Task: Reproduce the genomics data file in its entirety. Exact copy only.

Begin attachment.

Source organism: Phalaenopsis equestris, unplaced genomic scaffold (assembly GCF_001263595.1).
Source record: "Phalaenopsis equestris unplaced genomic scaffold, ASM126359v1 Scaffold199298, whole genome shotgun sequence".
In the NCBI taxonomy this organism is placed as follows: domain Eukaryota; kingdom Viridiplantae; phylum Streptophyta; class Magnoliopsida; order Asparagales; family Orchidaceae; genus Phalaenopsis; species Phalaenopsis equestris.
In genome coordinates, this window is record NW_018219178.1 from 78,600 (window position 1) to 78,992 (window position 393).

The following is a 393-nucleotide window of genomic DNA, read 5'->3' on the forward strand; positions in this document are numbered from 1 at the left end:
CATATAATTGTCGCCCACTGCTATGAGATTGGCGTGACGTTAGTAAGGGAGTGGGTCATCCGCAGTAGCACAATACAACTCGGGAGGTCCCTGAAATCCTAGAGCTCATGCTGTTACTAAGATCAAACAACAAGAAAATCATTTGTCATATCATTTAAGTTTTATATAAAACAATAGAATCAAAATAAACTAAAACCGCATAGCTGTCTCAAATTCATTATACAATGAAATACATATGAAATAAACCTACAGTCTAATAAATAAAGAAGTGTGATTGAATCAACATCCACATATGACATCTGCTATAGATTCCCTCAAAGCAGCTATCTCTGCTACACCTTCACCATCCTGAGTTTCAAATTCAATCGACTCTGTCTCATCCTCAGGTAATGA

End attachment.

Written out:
Source organism: Phalaenopsis equestris, unplaced genomic scaffold (assembly GCF_001263595.1).
Source record: "Phalaenopsis equestris unplaced genomic scaffold, ASM126359v1 Scaffold199298, whole genome shotgun sequence".
In the NCBI taxonomy this organism is placed as follows: domain Eukaryota; kingdom Viridiplantae; phylum Streptophyta; class Magnoliopsida; order Asparagales; family Orchidaceae; genus Phalaenopsis; species Phalaenopsis equestris.
In genome coordinates, this window is record NW_018219178.1 from 78,600 (window position 1) to 78,992 (window position 393).

The following is a 393-nucleotide window of genomic DNA, read 5'->3' on the forward strand; positions in this document are numbered from 1 at the left end:
CATATAATTGTCGCCCACTGCTATGAGATTGGCGTGACGTTAGTAAGGGAGTGGGTCATCCGCAGTAGCACAATACAACTCGGGAGGTCCCTGAAATCCTAGAGCTCATGCTGTTACTAAGATCAAACAACAAGAAAATCATTTGTCATATCATTTAAGTTTTATATAAAACAATAGAATCAAAATAAACTAAAACCGCATAGCTGTCTCAAATTCATTATACAATGAAATACATATGAAATAAACCTACAGTCTAATAAATAAAGAAGTGTGATTGAATCAACATCCACATATGACATCTGCTATAGATTCCCTCAAAGCAGCTATCTCTGCTACACCTTCACCATCCTGAGTTTCAAATTCAATCGACTCTGTCTCATCCTCAGGTAATGA